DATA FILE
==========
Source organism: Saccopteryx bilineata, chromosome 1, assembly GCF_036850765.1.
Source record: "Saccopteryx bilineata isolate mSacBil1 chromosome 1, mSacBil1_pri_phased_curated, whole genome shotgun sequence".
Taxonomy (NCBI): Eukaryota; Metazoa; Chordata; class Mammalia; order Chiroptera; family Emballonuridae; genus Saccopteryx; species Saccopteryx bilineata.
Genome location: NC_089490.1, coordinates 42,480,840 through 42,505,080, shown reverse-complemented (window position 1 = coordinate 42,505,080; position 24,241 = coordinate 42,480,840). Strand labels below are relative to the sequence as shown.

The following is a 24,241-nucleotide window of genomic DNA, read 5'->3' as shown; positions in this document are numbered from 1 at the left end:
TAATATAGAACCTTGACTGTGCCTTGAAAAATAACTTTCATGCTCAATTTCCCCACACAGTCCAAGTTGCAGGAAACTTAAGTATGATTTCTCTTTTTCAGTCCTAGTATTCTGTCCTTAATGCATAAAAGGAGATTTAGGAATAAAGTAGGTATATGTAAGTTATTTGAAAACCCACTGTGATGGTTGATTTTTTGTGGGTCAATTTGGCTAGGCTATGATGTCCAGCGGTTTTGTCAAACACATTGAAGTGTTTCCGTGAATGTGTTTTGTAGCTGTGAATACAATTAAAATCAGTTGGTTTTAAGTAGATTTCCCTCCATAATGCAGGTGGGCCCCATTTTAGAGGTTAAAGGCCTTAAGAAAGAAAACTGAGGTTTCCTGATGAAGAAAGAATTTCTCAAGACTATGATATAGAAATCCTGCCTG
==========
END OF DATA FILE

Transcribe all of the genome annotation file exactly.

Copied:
Source organism: Saccopteryx bilineata, chromosome 1, assembly GCF_036850765.1.
Source record: "Saccopteryx bilineata isolate mSacBil1 chromosome 1, mSacBil1_pri_phased_curated, whole genome shotgun sequence".
Taxonomy (NCBI): Eukaryota; Metazoa; Chordata; class Mammalia; order Chiroptera; family Emballonuridae; genus Saccopteryx; species Saccopteryx bilineata.
Genome location: NC_089490.1, coordinates 42,480,840 through 42,505,080, shown reverse-complemented (window position 1 = coordinate 42,505,080; position 24,241 = coordinate 42,480,840). Strand labels below are relative to the sequence as shown.

The following is a 24,241-nucleotide window of genomic DNA, read 5'->3' as shown; positions in this document are numbered from 1 at the left end:
TAATATAGAACCTTGACTGTGCCTTGAAAAATAACTTTCATGCTCAATTTCCCCACACAGTCCAAGTTGCAGGAAACTTAAGTATGATTTCTCTTTTTCAGTCCTAGTATTCTGTCCTTAATGCATAAAAGGAGATTTAGGAATAAAGTAGGTATATGTAAGTTATTTGAAAACCCACTGTGATGGTTGATTTTTTGTGGGTCAATTTGGCTAGGCTATGATGTCCAGCGGTTTTGTCAAACACATTGAAGTGTTTCCGTGAATGTGTTTTGTAGCTGTGAATACAATTAAAATCAGTTGGTTTTAAGTAGATTTCCCTCCATAATGCAGGTGGGCCCCATTTTAGAGGTTAAAGGCCTTAAGAAAGAAAACTGAGGTTTCCTGATGAAGAAAGAATTTCTCAAGACTATGATATAGAAATCCTGCCTG